Over the summer of 2017, I had the opportunity to design and build mechatronic devices that enabled Marcus Murbach and Ali Guarneros Luna to continue their research on targeted payloads and modulated drag devices. During my internship at NASA Ames Research Center, I enhanced my software skills through the use of SolidWorks and learned about components of electronics and designed hardware. This experience led us closer to fulfilling Marcus Murbach’s SPQR proposal.
Small Payload Quick Return (SPQR) is a low-cost spacecraft that will be launched from the ISS and has the ability to re-enter the earth’s atmosphere in a timely manner. The SPQR will allow for communication with the operator, will have the ability to deorbit quickly, and target a specific area on earth. The SPQR will have the potential to return small scientific samples and data from orbital platforms. This technology development provides the opportunity for interplanetary Nano-satellites that may be utilized on small missions to the surface of Mars.
After being launched from the International Space Station, the SPQR will go through three stages. The first stage will allow the SPQR to re-enter the earth’s atmosphere through the use of a de-orbiting mechanism called an exo-brake. Stage two of the mission occurs after the SPQR enters the atmosphere. Once the outer shell and exo-brake burn out completely, a TDRV is ejected, which has the ability to passively stabilize itself and allow for a more controlled spin as it re-enters the atmosphere. The final stage the SPQR encounters utilizes a guided parafoil system that gives the ability to deliver the payload to a targeted location on the surface of Earth.
Last summer, I was able to contribute to this project by designing and conducting research for Marcus Murbach and Ali Guarneros Luna. I focused on stage one and two of the SPQR. I designed better linear actuators that would launch the TDRV in an efficient manner. In addition to designing, I was responsible for testing and logging the data for TechEdSat5’s solar panels, which is a cubesat experiment created to test stage one of the SPQR. For stage two, I utilized SolidWorks to design and model a newly designed TDRV. I, along with my coworker, designed a basic 2D model of the TDRV for Computational Fluid Dynamics (CFD) testing of the flow of particles that the TDRV would encounter during re-entry. The simple model was successfully tested and discovered to have several weak points. I redesigned the TDRV model to be more cost efficient and stronger points. The prototype was 3D printed and tested. The TDRV was redesigned to stabilizes itself quicker and control its spinning. This design helped further the process of making SPQR into a reality.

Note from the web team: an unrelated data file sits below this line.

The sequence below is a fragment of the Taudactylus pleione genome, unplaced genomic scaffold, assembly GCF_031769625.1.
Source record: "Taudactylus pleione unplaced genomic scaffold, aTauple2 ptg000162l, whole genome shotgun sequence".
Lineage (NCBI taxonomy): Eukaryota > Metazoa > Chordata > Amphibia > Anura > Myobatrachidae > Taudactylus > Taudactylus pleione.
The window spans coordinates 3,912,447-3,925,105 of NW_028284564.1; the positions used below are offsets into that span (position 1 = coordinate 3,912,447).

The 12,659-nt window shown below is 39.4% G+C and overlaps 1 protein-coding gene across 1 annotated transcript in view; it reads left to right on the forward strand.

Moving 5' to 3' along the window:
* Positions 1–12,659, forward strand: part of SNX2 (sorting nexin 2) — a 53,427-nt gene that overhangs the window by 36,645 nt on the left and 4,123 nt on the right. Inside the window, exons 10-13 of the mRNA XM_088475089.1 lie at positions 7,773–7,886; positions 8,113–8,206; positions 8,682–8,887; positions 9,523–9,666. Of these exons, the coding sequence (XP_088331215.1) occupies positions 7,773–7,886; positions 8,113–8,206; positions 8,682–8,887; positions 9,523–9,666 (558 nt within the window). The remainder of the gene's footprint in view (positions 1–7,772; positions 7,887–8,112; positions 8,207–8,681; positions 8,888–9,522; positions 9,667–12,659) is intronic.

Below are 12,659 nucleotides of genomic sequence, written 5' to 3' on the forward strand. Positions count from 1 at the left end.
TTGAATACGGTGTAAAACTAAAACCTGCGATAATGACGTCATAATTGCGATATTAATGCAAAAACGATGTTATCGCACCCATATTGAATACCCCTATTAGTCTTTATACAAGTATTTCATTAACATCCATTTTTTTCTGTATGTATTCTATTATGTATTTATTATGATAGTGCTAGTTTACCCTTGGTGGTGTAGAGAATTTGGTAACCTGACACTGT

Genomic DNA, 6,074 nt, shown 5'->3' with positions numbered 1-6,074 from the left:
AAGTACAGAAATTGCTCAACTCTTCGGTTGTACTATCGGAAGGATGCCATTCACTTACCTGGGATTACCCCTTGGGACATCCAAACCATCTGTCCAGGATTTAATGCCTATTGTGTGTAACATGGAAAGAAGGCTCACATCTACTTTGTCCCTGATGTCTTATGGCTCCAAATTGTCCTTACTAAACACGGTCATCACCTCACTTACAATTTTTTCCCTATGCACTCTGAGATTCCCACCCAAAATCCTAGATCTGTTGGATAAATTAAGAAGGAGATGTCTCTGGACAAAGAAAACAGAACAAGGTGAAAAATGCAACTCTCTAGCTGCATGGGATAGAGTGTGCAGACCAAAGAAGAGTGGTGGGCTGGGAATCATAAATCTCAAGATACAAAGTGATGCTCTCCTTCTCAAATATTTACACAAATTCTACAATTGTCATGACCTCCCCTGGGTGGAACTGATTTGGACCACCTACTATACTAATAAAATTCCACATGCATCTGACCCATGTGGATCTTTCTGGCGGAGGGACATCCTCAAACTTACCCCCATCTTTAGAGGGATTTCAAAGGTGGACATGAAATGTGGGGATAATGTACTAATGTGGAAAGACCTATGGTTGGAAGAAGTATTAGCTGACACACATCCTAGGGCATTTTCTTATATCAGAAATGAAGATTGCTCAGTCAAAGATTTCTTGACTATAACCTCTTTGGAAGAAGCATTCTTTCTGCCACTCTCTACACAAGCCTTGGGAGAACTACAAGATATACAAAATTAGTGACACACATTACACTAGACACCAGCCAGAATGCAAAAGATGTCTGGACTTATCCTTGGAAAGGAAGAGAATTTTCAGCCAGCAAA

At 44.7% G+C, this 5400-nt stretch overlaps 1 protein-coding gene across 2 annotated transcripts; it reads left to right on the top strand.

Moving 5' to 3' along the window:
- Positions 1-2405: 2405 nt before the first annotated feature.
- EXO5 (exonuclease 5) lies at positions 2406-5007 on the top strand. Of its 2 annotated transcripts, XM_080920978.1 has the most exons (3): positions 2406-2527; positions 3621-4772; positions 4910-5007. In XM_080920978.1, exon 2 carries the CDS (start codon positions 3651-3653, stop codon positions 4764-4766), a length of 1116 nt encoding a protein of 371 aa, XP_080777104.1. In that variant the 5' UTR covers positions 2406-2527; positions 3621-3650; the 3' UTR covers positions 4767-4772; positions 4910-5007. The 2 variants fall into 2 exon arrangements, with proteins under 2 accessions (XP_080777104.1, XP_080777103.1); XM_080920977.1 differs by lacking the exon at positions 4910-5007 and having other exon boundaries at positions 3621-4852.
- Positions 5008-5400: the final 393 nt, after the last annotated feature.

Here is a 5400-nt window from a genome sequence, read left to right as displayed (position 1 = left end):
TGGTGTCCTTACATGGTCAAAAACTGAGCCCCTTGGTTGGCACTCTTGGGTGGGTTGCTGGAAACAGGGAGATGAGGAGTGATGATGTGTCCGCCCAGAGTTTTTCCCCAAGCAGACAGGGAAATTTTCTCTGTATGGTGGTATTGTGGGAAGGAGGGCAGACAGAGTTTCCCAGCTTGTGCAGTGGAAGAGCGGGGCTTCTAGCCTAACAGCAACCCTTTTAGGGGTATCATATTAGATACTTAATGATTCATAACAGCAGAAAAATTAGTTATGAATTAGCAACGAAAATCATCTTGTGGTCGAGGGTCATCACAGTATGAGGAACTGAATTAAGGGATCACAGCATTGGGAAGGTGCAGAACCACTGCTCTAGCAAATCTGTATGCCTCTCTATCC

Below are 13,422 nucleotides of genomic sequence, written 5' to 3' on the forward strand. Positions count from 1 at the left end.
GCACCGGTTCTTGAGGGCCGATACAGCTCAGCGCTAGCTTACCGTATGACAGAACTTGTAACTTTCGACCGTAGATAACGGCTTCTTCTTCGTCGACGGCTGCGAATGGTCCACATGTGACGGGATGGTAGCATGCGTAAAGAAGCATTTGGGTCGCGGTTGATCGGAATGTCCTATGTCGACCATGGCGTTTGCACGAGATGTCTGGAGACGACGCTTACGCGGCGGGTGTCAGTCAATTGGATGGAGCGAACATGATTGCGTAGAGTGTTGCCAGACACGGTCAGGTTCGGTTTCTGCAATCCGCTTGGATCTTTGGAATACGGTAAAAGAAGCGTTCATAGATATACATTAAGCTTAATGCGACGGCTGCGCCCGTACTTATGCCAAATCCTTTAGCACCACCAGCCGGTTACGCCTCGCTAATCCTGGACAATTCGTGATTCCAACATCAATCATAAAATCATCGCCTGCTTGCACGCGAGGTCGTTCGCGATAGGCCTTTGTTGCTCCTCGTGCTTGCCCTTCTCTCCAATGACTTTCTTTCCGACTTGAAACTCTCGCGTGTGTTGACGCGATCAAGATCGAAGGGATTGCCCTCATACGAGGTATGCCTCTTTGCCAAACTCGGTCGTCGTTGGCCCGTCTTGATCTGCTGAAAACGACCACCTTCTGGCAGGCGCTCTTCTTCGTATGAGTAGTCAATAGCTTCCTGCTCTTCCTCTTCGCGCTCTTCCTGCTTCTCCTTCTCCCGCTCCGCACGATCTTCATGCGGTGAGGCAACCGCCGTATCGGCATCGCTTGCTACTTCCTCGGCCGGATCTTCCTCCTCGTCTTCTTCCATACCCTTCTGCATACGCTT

In the future, I would like to test my new design in a wind tunnel. In order for the new design to function successfully, the hinges and struts that have been implemented must withstand the particles and the maximum dynamic pressure it will encounter as it moves through the atmosphere. I want to verify that these hinges and struts function properly. In addition to working with the TDRV design, I would like to take part in the testing of the next iteration of the TechEdSat.